A Transformation

The video is horrifying. A young girl with curly black hair walks in a large group of people towards two soldiers guarding the streets. My sister Lucy. There’s no audio, so even though I can’t see what she says to them I can tell it’s an insult by the way the soldiers stiffen. The group begins to taunt them. Lucy was only fifteen. The girl standing next to Lucy throws something at them. The men shout back. Lucy looks nervously over her shoulder. More items are thrown, more taunts are yelled. The government says the soldiers are only there to keep the peace. If the soldiers weren’t there my sister would still be alive. The group continued to protest. Rocks are thrown. One hits the soldier on the left on his cheek. They fire into the crowd. My sister falls. There is no audio. You can not hear the screams. The group flees. The soldiers do not cease-fire. My sister lies on the ground. I am 6 years old. 

The soldiers never leave. They stand on the street corners. I do not go outside alone. There is less food in the house. The window is smashed with a rock. My father eventually stops trying to replace it. My mother grieves for Lucy. The only image of her face I have is the one in the video. I listen from the stairs. My father talks to my mother. His voice is tense with anger. The soldiers were never punished. He leaves the house. He never comes back. We only see him one more time through thick plexiglass. Assault. I am 10 years old. 

I join the protest. My mother begs me to stay at home. I do not listen. We hurt the soldiers like they hurt us. We loot the government buildings and harass the soldiers. I do not care if I die. Anything is better than living here. My Protest leader puts me in charge of a run. We stand in the cold outside the army recruiting center. The snow on the ground is brown. The smell of cigarettes is terribly strong. I hurl a brick through the window. Glass shatters on the street. Alarms blare. A small piece embeds itself in my hand. I leap into the store. My group gathers the papers. The flash of a lighter in the dark. The burn of the flames catches on the edge of the carpet. A trooper car pulls up outside. We flee. The building burns. I am 14 years old.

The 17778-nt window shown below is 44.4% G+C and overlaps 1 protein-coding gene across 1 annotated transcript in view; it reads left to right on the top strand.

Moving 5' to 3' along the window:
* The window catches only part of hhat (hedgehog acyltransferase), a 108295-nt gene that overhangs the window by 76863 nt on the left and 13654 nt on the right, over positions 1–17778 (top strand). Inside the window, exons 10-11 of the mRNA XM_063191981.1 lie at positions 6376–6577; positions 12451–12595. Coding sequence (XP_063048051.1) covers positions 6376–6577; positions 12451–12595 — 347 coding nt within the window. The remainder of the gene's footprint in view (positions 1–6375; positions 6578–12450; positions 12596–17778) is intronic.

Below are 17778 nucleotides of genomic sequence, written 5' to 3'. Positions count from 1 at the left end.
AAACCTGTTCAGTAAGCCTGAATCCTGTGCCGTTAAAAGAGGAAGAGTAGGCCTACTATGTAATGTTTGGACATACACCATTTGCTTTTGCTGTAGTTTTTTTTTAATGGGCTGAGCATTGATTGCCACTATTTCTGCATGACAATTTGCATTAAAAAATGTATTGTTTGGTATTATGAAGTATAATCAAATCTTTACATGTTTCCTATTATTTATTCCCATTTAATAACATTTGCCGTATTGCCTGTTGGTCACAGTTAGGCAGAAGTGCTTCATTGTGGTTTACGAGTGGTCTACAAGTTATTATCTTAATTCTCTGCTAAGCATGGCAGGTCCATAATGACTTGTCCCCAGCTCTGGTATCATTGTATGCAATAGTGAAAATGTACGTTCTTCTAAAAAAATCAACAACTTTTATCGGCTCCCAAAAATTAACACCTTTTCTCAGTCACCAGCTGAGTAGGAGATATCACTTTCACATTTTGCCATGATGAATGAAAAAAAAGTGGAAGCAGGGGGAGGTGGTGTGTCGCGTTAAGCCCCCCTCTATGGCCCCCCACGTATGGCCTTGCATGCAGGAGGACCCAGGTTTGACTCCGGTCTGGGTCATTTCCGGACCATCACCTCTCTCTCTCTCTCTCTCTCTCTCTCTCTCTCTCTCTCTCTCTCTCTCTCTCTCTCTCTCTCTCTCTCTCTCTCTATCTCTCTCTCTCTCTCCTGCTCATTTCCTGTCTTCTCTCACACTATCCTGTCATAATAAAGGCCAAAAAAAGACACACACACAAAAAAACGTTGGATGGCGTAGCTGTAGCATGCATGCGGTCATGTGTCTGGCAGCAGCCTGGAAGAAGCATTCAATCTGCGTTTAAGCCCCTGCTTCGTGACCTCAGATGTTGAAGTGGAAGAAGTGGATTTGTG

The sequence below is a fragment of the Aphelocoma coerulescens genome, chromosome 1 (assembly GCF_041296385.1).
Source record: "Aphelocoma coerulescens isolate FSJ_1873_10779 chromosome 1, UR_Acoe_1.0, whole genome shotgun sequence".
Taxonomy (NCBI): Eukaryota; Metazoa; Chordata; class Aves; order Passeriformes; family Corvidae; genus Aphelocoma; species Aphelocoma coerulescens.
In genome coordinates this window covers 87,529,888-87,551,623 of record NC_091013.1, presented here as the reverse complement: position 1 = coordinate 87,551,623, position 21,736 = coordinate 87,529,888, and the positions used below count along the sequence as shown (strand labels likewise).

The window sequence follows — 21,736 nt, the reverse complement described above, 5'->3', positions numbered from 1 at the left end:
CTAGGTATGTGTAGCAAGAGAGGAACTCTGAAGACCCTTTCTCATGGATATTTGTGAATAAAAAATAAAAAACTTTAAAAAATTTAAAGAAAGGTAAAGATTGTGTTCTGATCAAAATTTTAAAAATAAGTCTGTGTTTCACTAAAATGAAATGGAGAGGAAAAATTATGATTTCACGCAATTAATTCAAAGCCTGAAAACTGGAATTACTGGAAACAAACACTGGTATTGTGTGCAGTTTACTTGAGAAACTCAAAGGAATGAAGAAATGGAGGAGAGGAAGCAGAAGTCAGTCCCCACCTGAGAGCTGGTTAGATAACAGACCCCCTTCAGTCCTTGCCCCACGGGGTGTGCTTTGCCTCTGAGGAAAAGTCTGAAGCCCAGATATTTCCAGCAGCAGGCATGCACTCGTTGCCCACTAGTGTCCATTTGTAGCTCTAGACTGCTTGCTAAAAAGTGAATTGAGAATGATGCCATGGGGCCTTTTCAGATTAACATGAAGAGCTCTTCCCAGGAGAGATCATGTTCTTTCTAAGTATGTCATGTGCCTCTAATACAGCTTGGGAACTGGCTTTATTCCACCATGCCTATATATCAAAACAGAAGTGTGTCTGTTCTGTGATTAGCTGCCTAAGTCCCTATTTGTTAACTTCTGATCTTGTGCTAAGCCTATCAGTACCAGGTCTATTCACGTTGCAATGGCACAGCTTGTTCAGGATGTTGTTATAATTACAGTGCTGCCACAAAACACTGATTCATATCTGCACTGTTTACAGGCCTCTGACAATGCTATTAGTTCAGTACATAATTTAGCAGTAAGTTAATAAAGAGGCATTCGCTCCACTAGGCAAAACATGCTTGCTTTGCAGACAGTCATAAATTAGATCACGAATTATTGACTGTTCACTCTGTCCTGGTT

We move through the streets. The gun on my belt is heavy. My heart races. The men ahead of me move with purpose. The army uniform feels wrong. I pass a soldier with a blue cap. He tugs his left ear. I glance at my watch. Five minutes. The click of the army boots around me is like the chirp of insects. The time passes. I fire. They fall. A bullet clips me in the leg and I fall to the ground. I do not cease-fire. I watch the men fall. I do not care for them. They killed my sister, took my father, and broke my mother. They will pay. I lie on the hard gravel as the man with the blue cap helps me to my feet. It is finished. We have won. I am 18 years old. 

I stand on the corner of a street. The sky is dark but the lights of the city flicker through like the fireflies I caught before Lucy died. Jacob stands beside me, in the uniform of The Protest. My leg is still weak from the bullet I took as a teenager fighting in The War. The rebels from the old government still fight, but their cause is lost. They approach us now, as we stand on the street. They yell, they scream. They are younger than I am, they have not suffered as I have. A brick sails past my ear. Jacob doubles over from a rock to the stomach. I yell a warning. They do not listen. They never listen. Another brick hits my weak leg and I fire. The rebels fall. I hit a young girl in the back as she turns to flee. She collapses to the ground. I do not cease-fire. I am 21 years old. 

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